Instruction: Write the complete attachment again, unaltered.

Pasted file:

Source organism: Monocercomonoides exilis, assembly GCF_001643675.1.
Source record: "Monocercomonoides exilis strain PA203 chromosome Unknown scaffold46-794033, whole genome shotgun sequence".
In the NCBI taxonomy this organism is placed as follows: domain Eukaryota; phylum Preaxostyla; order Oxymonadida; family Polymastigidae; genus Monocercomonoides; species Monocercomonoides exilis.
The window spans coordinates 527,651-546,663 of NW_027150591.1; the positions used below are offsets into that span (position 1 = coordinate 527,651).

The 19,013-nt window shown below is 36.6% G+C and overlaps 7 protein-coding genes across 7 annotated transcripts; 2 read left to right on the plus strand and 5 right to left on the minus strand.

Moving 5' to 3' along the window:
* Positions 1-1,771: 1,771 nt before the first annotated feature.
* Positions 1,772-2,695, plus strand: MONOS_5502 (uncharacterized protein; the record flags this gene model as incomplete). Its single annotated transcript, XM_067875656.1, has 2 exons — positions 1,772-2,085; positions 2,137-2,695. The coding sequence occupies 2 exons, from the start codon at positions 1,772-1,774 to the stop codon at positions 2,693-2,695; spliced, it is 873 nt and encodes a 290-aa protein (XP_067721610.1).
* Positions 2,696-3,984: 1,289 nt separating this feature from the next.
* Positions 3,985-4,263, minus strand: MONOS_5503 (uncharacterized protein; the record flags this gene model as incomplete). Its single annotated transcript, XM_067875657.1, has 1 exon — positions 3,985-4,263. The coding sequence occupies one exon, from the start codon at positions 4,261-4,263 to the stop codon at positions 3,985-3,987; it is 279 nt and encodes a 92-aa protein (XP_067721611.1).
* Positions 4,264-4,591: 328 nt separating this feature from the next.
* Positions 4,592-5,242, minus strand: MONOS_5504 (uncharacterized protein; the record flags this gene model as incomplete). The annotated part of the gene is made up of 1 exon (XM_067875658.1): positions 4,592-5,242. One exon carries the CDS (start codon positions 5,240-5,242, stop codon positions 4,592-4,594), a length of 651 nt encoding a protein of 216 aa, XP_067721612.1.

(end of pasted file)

Source organism: Monocercomonoides exilis, assembly GCF_001643675.1.
Source record: "Monocercomonoides exilis strain PA203 chromosome Unknown scaffold46-794033, whole genome shotgun sequence".
In the NCBI taxonomy this organism is placed as follows: domain Eukaryota; phylum Preaxostyla; order Oxymonadida; family Polymastigidae; genus Monocercomonoides; species Monocercomonoides exilis.
The window spans coordinates 527,651-546,663 of NW_027150591.1; the positions used below are offsets into that span (position 1 = coordinate 527,651).

The 19,013-nt window shown below is 36.6% G+C and overlaps 7 protein-coding genes across 7 annotated transcripts; 2 read left to right on the plus strand and 5 right to left on the minus strand.

Moving 5' to 3' along the window:
* Positions 1-1,771: 1,771 nt before the first annotated feature.
* Positions 1,772-2,695, plus strand: MONOS_5502 (uncharacterized protein; the record flags this gene model as incomplete). Its single annotated transcript, XM_067875656.1, has 2 exons — positions 1,772-2,085; positions 2,137-2,695. The coding sequence occupies 2 exons, from the start codon at positions 1,772-1,774 to the stop codon at positions 2,693-2,695; spliced, it is 873 nt and encodes a 290-aa protein (XP_067721610.1).
* Positions 2,696-3,984: 1,289 nt separating this feature from the next.
* Positions 3,985-4,263, minus strand: MONOS_5503 (uncharacterized protein; the record flags this gene model as incomplete). Its single annotated transcript, XM_067875657.1, has 1 exon — positions 3,985-4,263. The coding sequence occupies one exon, from the start codon at positions 4,261-4,263 to the stop codon at positions 3,985-3,987; it is 279 nt and encodes a 92-aa protein (XP_067721611.1).
* Positions 4,264-4,591: 328 nt separating this feature from the next.
* Positions 4,592-5,242, minus strand: MONOS_5504 (uncharacterized protein; the record flags this gene model as incomplete). The annotated part of the gene is made up of 1 exon (XM_067875658.1): positions 4,592-5,242. One exon carries the CDS (start codon positions 5,240-5,242, stop codon positions 4,592-4,594), a length of 651 nt encoding a protein of 216 aa, XP_067721612.1.